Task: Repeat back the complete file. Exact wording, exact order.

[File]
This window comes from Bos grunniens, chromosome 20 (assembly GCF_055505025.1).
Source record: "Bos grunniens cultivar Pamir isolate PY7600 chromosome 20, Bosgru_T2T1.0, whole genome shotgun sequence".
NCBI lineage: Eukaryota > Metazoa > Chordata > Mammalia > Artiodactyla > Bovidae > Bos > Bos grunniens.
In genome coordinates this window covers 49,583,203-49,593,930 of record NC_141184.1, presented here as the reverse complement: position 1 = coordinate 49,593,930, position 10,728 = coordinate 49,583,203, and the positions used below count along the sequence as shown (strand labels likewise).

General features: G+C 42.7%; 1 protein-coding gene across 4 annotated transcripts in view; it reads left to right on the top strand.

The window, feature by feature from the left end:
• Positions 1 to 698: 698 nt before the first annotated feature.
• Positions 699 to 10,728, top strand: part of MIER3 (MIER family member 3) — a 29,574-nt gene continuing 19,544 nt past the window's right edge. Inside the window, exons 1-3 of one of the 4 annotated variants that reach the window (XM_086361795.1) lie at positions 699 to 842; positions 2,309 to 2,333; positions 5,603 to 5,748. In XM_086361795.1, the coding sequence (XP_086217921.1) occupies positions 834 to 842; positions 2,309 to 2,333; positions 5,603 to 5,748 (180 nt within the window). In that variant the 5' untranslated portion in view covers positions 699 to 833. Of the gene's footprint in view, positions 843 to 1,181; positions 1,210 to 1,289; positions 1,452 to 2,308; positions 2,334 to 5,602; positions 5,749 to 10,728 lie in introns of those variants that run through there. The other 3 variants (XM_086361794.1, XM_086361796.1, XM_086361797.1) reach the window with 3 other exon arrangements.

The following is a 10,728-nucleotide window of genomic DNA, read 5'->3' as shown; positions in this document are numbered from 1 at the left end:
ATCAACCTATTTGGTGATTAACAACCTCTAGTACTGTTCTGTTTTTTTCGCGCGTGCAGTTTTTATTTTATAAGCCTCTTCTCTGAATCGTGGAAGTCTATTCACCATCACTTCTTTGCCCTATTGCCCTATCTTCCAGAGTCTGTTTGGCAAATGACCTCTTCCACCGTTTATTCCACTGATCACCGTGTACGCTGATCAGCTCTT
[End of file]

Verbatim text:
This window comes from Bos grunniens, chromosome 20 (assembly GCF_055505025.1).
Source record: "Bos grunniens cultivar Pamir isolate PY7600 chromosome 20, Bosgru_T2T1.0, whole genome shotgun sequence".
NCBI lineage: Eukaryota > Metazoa > Chordata > Mammalia > Artiodactyla > Bovidae > Bos > Bos grunniens.
In genome coordinates this window covers 49,583,203-49,593,930 of record NC_141184.1, presented here as the reverse complement: position 1 = coordinate 49,593,930, position 10,728 = coordinate 49,583,203, and the positions used below count along the sequence as shown (strand labels likewise).

General features: G+C 42.7%; 1 protein-coding gene across 4 annotated transcripts in view; it reads left to right on the top strand.

The window, feature by feature from the left end:
• Positions 1 to 698: 698 nt before the first annotated feature.
• Positions 699 to 10,728, top strand: part of MIER3 (MIER family member 3) — a 29,574-nt gene continuing 19,544 nt past the window's right edge. Inside the window, exons 1-3 of one of the 4 annotated variants that reach the window (XM_086361795.1) lie at positions 699 to 842; positions 2,309 to 2,333; positions 5,603 to 5,748. In XM_086361795.1, the coding sequence (XP_086217921.1) occupies positions 834 to 842; positions 2,309 to 2,333; positions 5,603 to 5,748 (180 nt within the window). In that variant the 5' untranslated portion in view covers positions 699 to 833. Of the gene's footprint in view, positions 843 to 1,181; positions 1,210 to 1,289; positions 1,452 to 2,308; positions 2,334 to 5,602; positions 5,749 to 10,728 lie in introns of those variants that run through there. The other 3 variants (XM_086361794.1, XM_086361796.1, XM_086361797.1) reach the window with 3 other exon arrangements.

The following is a 10,728-nucleotide window of genomic DNA, read 5'->3' as shown; positions in this document are numbered from 1 at the left end:
ATCAACCTATTTGGTGATTAACAACCTCTAGTACTGTTCTGTTTTTTTCGCGCGTGCAGTTTTTATTTTATAAGCCTCTTCTCTGAATCGTGGAAGTCTATTCACCATCACTTCTTTGCCCTATTGCCCTATCTTCCAGAGTCTGTTTGGCAAATGACCTCTTCCACCGTTTATTCCACTGATCACCGTGTACGCTGATCAGCTCTT